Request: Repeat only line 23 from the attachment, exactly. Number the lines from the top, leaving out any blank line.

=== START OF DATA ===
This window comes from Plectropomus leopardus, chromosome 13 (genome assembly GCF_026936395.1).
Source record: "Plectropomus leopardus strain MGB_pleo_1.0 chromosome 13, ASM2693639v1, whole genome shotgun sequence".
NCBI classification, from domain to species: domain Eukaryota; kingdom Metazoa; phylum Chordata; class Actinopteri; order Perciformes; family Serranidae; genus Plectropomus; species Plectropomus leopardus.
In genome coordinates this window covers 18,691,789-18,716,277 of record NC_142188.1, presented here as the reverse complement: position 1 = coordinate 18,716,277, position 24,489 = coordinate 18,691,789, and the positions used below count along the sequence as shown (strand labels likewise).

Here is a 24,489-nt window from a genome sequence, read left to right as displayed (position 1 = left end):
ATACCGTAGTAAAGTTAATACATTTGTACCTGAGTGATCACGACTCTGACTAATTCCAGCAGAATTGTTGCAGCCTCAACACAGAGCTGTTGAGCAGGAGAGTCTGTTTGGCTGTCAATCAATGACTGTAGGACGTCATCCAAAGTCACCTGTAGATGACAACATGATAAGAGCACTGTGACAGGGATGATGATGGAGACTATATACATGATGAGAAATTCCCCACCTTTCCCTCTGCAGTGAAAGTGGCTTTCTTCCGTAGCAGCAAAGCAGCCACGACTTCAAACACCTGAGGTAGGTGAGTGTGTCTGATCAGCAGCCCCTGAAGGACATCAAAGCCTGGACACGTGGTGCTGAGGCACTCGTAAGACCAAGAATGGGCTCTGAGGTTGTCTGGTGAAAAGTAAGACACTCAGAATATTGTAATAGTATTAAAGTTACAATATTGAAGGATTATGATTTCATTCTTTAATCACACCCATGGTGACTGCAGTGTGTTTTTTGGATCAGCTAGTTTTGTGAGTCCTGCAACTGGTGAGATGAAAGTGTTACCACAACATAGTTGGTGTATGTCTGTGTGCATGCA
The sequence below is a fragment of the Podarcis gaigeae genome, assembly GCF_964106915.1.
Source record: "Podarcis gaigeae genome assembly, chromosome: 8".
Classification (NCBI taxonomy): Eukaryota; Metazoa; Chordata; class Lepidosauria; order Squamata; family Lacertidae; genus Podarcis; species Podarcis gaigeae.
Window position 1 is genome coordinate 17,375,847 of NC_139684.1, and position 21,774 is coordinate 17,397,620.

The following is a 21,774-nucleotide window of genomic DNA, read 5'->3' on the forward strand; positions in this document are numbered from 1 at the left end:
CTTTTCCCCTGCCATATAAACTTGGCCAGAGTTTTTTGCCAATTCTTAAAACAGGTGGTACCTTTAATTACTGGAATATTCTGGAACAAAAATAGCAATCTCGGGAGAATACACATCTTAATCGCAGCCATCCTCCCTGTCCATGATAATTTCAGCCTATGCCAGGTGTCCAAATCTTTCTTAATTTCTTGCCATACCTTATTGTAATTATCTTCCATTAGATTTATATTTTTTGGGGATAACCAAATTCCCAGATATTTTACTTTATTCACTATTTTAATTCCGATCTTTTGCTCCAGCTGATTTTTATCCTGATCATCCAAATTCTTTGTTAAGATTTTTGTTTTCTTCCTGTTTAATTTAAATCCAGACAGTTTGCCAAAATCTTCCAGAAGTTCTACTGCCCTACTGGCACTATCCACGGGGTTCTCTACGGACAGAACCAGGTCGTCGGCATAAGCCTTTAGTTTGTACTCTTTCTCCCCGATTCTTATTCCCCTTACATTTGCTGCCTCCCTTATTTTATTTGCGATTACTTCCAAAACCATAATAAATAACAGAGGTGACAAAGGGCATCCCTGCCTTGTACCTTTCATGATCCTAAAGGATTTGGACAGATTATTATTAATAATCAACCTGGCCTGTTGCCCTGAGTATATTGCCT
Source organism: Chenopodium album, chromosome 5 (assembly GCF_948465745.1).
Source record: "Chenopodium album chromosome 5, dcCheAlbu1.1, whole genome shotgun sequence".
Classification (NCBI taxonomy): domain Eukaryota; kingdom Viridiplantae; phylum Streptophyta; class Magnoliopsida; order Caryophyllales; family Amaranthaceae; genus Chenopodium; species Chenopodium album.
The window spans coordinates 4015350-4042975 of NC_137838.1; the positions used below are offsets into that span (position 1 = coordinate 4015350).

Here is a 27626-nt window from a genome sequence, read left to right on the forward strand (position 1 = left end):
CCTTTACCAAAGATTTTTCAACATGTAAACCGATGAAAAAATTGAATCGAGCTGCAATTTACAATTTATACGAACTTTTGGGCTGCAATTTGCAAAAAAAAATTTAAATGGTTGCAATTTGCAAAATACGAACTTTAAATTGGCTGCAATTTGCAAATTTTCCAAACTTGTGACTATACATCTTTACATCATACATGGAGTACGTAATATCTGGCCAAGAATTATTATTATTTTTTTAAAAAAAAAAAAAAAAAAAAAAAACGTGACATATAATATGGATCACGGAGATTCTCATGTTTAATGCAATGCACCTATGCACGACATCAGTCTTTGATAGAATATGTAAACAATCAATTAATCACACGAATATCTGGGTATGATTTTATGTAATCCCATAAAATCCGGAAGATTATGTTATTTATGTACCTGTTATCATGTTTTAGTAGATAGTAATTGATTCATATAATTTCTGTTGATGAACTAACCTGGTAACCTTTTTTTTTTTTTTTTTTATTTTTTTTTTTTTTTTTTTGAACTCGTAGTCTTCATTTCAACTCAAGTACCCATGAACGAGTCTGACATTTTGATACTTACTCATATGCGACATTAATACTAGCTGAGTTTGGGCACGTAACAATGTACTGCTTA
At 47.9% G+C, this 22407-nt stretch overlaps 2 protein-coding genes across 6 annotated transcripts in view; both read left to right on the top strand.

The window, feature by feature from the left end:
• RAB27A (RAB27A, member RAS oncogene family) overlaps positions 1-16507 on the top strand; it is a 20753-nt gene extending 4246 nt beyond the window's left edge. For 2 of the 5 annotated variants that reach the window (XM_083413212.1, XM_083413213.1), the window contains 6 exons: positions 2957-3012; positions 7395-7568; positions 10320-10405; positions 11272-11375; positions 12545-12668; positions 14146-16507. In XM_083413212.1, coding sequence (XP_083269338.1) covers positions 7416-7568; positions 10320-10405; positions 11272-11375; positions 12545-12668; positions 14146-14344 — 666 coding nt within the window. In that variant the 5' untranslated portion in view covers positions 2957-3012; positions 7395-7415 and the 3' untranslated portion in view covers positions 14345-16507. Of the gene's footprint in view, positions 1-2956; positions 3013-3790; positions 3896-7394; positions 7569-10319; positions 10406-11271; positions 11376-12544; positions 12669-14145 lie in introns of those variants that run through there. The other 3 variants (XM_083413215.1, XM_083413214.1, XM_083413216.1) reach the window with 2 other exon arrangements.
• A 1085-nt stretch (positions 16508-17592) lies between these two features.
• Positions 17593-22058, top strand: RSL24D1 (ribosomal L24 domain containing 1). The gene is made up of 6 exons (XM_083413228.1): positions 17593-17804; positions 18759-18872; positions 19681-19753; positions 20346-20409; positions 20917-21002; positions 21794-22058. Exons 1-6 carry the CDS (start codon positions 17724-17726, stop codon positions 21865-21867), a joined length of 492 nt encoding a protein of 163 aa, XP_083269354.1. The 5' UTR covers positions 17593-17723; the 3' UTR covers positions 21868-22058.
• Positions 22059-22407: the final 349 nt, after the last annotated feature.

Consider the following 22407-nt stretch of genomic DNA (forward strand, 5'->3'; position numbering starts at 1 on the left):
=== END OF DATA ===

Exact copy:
• Positions 17593-22058, top strand: RSL24D1 (ribosomal L24 domain containing 1). The gene is made up of 6 exons (XM_083413228.1): positions 17593-17804; positions 18759-18872; positions 19681-19753; positions 20346-20409; positions 20917-21002; positions 21794-22058. Exons 1-6 carry the CDS (start codon positions 17724-17726, stop codon positions 21865-21867), a joined length of 492 nt encoding a protein of 163 aa, XP_083269354.1. The 5' UTR covers positions 17593-17723; the 3' UTR covers positions 21868-22058.